Getty, Whitestock

How to Make a Clean, Ethical Shot Every Time You Take Aim

Good shot placement makes the difference between a quick kill and a wounded deer.

Deer hunters hope for the quickest, most lethal shot when they pull the trigger on a whitetail deer. Most hunters know the basics of whitetail deer anatomy—but for a clean kill, the details matter.

A couple of inches too high or too low could mean the difference between recovering a deer close to where it was hit and tracking a blood trail hundreds of yards into the woods.

Shot placement is important, whether bowhunting, rifle hunting, or whatever other method a hunter chooses. Good equipment, such as sharp broadheads, does make a difference—but even more important is shot placement.

Knowing where the vital organs are under different circumstances—such as broadside, quartering to, or quartering away—will determine the aiming point for deer hunters. It's more than just aiming at the chest cavity. Understanding the finer points of whitetail anatomy will help hunters know where to shoot a deer. This breakdown will help hunters determine the best shot placement for whatever situation they find themselves in.


Getty, Brian Woolmen

In most cases, a deer offering a broadside shot provides the highest chance of making a clean, ethical kill. That's because it provides a target area with the highest margin of error, meaning the shot has a tolerable degree of deviation from the bull's-eye and can still offer the lethal hit that hunters strive for.

When a deer's body is broadside, it offers a wide-open view of the vitals and a good chance for a double-lung shot, the most coveted of shot placements. When a deer stands broadside, the heart and lung area are unprotected. Because of that, there's also the potential of a heart shot.

Whether you make a lung shot or a heart shot, either will cause massive hemorrhaging, and the deer will not go far. That goes for rifle hunters and archery hunters alike. However, that's if you make a shot that hits the deer's vitals completely.

Deer (especially mature deer) have been known to travel several hundred yards if a single lung is merely clipped. If that deer still maintains breathing with lungs, you'll be surprised how far it can run. Wounded deer find an astonishingly robust amount of fight in them to run very far. That's why it's important to hit and deflate one if not both lungs in one shot. That's why precise shot placement is so important.

Quartering Away and To

Deer Anatomy


Often, a deer will present by quartering away or quartering to, meaning they are positioned slightly away in either direction. It can be difficult to decipher the correct aiming point when a deer offers a quartering-away shot or quartering-to shot. Misinterpreting this positioning can result in a gut shot or an otherwise wounded deer. When the deer is quartering away, a hunter needs to get enough penetration to sever the liver and/or a lung, too. Sometimes, that is the only shot that is offered by the animal, and it can add a lot of room for error, especially with a bow.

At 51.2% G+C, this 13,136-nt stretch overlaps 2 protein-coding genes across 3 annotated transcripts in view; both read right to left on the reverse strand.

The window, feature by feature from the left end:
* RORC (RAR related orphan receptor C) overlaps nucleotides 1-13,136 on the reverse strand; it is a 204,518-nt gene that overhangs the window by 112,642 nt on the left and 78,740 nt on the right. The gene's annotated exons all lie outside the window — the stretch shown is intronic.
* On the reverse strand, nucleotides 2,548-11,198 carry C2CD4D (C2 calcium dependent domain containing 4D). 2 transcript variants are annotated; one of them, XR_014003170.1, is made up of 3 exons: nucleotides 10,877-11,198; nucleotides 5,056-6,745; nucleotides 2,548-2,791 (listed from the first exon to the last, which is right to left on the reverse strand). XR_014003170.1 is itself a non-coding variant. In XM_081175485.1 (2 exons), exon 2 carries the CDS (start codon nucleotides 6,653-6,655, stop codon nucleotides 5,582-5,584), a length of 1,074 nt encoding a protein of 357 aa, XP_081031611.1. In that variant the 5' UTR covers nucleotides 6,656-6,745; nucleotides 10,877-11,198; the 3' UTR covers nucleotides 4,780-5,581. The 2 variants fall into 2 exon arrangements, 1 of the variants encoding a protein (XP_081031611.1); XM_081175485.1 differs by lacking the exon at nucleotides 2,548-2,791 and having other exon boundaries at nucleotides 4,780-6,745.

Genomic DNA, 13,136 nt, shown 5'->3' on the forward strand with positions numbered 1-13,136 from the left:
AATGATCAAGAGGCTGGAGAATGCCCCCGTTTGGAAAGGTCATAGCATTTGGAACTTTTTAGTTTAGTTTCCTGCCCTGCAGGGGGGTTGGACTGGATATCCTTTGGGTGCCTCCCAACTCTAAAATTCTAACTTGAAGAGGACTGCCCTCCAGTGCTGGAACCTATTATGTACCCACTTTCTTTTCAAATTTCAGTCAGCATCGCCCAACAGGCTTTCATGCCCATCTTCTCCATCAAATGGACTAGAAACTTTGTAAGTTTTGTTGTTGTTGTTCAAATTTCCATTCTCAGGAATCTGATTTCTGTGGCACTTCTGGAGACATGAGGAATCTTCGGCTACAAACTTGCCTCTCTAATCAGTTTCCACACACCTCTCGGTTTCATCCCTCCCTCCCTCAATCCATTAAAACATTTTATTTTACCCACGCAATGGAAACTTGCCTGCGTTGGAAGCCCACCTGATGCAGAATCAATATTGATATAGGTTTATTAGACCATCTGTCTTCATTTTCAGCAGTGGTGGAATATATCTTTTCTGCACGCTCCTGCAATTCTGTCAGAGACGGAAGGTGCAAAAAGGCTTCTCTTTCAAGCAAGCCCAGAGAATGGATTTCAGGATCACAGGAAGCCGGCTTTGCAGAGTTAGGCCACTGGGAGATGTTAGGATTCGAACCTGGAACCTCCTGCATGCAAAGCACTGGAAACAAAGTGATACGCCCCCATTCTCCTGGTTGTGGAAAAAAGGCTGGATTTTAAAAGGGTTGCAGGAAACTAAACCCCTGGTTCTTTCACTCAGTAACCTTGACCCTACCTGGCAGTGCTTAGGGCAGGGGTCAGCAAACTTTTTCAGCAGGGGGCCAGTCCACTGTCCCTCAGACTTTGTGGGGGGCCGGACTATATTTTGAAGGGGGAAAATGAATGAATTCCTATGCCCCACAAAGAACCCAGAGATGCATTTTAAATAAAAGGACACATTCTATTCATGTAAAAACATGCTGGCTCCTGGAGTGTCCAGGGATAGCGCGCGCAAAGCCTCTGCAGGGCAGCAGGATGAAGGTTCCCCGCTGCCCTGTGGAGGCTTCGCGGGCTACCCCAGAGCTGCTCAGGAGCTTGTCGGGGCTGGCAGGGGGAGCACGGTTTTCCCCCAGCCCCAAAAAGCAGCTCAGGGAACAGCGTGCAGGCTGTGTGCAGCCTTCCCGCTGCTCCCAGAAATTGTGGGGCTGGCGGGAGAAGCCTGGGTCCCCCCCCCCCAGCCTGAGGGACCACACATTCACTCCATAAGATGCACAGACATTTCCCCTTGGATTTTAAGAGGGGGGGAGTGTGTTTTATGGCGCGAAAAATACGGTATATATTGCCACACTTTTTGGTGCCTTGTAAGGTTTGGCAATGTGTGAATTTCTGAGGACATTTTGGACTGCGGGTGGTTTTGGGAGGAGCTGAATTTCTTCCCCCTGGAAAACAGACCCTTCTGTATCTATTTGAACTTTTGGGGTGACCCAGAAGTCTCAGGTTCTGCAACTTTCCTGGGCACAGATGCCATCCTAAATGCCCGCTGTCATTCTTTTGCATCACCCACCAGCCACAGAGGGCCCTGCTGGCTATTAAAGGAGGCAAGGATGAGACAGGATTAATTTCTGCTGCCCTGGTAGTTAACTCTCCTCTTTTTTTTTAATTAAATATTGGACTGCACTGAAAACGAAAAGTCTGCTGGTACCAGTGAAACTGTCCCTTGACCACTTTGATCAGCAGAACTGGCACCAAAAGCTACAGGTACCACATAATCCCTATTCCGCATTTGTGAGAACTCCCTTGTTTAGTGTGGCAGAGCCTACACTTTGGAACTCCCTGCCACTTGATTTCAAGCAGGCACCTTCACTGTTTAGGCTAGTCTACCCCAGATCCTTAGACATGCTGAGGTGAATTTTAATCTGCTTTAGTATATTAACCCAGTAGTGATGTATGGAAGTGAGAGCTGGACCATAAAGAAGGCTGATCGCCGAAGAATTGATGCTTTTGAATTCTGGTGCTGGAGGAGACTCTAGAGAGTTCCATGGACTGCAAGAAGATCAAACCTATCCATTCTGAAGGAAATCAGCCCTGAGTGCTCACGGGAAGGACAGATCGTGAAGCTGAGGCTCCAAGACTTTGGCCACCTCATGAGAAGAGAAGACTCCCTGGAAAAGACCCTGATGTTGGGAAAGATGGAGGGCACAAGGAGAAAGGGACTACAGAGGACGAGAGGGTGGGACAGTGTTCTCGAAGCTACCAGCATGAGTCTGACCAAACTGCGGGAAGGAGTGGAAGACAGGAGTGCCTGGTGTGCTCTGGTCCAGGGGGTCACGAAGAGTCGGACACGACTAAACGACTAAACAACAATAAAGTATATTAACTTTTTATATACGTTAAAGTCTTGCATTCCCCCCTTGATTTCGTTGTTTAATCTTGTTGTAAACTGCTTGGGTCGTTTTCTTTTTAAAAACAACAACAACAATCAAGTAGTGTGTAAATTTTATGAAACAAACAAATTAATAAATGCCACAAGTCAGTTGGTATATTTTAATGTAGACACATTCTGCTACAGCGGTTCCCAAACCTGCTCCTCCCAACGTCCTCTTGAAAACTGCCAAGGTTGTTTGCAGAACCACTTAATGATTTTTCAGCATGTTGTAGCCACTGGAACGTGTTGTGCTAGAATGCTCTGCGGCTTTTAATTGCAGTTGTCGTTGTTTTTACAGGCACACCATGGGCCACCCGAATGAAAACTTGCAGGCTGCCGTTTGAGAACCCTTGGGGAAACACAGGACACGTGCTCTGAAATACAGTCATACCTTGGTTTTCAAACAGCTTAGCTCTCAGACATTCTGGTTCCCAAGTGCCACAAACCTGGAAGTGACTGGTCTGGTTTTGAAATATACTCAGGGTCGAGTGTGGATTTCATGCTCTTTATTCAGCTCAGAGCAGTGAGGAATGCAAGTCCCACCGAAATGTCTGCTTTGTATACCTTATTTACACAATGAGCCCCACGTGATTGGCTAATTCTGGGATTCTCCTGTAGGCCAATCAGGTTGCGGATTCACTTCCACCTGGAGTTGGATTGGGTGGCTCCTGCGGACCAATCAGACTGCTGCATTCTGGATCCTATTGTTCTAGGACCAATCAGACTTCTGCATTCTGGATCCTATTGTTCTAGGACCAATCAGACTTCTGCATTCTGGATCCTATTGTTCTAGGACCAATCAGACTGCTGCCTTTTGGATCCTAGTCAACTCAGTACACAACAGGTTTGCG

Often, these shots end up slicing through the gut, and the result is a deer running for a long time and likely not ever keeling over. It all depends on how drastically the deer is quartering to or away.

If you haven't practiced these shot angles (and done so from a treestand, if that's how you hunt), then you'll want to become a better shot first before possibly just wounding an animal.

Practice with a 3D deer target angling away or to, and work on penetrating vitals and nothing else.

Shoulder Blade

Deer Anatomy

The shoulder is perhaps best at stealing a lot of joy away from hunters who think they've made a nice shot. Whether with a gun or a bow, a shot that hits the shoulder blade and therefore misses vital organs typically means there's a good chance the deer will survive.

Obviously, the right rifle and caliber combination it will penetrate through the blade, but a bow or smaller-caliber gun can lead to a ricochet or stop the penetration altogether.

The shoulder bones are tough, so the best shot is when the deer's front legs are forward, exposing the deer's vitals. In the photo above, the deer has just taken a step with its front right leg, clearing the way for the vitals by shifting the shoulder blade forward. That's the optimal shot. If you were to reverse the legs, and imagine the buck just stepped with its front left leg, the shoulder blade would be partially covering the vitals, giving you less room to work with.

The vital area on a deer compared with the rest of its body is ultimately a tiny target. That's why it's important to practice often and build confidence in a variety of shots, well before hunting season begins. Use this general explainer to help decide on the shots you take, and the ones you don't.

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